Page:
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Opera Singers Can Retire In Style In This Exclusive, Luxurious Retirement Home

Thanks to a very generous donation, retired opera singers can live out their final years in a sprawling mansion complete with a piano and daily doses of inspirational music.

The old saying goes that it isn't over until the fat lady sings. Because of late Italian opera composer Giuseppe Verdi, who passed away in 1901, no beloved opera singer, fat or thin, has had to worry about where to spend their golden years since his passing.

Verdi founded the Giuseppe Verdi Foundation in 1899 with the dream of housing retired opera singers and opera musicians in a 20-plus-room neo-Gothic mansion that he had built strictly with the foundation in mind. Verdi hired Camillo Boito, brother of Italian poet and opera composer, Arrigo Boito, to construct the mansion which is formally named Casa di Riposo per Musicisti but lovingly nicknamed and often referred to as simply "Casa Verdi." Camillo passed away in 1901 along with Verdi but the construction of the retirement home had been completed by then and it was considered the builder's final masterpiece.

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According to NPR, the opera retirement home was opened after Verdi's death in accordance with his wishes. Modest Verdi did not want to be thanked by those who would benefit from the home. His will stated that his royalties and capital would go towards to maintenance of the property. Verdi's will also made it clear that he wished for the home to always be open to "less fortunate musicians, those who were dedicated to the Art of Music as a profession."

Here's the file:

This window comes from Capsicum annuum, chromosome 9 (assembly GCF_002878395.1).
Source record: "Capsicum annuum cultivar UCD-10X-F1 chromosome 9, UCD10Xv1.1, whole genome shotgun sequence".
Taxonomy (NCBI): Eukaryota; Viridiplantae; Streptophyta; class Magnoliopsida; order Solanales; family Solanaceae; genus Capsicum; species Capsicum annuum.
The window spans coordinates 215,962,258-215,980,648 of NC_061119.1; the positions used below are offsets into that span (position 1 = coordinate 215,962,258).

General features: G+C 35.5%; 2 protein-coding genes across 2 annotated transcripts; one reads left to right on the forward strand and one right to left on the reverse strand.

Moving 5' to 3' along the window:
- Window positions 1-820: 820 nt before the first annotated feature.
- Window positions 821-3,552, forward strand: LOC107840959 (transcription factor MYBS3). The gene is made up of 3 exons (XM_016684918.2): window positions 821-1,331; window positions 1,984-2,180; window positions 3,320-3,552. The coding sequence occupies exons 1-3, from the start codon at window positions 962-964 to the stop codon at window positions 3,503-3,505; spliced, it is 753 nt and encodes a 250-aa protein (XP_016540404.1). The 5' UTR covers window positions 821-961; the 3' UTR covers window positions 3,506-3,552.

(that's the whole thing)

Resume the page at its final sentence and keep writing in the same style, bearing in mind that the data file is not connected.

Thanks to his kindness, more than a thousand former opera singers as well as conductors, chorus members, orchestra players, teachers and dancers have benefited from living out their final years in dignity, surrounded by like-minded people in an environment that feeds artistic passion.

A statue of Verdi stands before the looming 19th century mansion. And as it turns out, the actual Verdi remains on the premises as well. Verdi, along with his second wife, Giuseppina Strepponi, are buried on the premises. His passion for the project ran extremely deep because he watched as his former colleagues were reduced to living in poverty at the end of their lives. No pension plans existed in Italy for musicians at the time and Verdi vowed to leave a lasting legacy to change things for opera musicians.

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But since 1998, Verdi's retirement home has done much more. That year, the Foundation decided to add another level of charity by also hosting young, deserving and less fortunate music students who are attending music schools in Milan. The addition has been an enlightening experience for both the senior and younger residents at Casa Verdi.

93-year-old Bissy Roman, a Casa Verdi resident for almost four years now, gives voice lessons to a young woman from China who is just one of the six students and fellow residents that she teaches every week.

Gratitude from the residents to their benefactor is abundant behind the mansion's walls.

"In Italy, Verdi isn't considered only a composer, only a musician, but kind of a national hero," former soprano Lina Vasta, a current Casa Verdi resident, told NPR. "He used his operas to give voice to people — to humble people, to modest people, to poor people. Grazie, Verdi."

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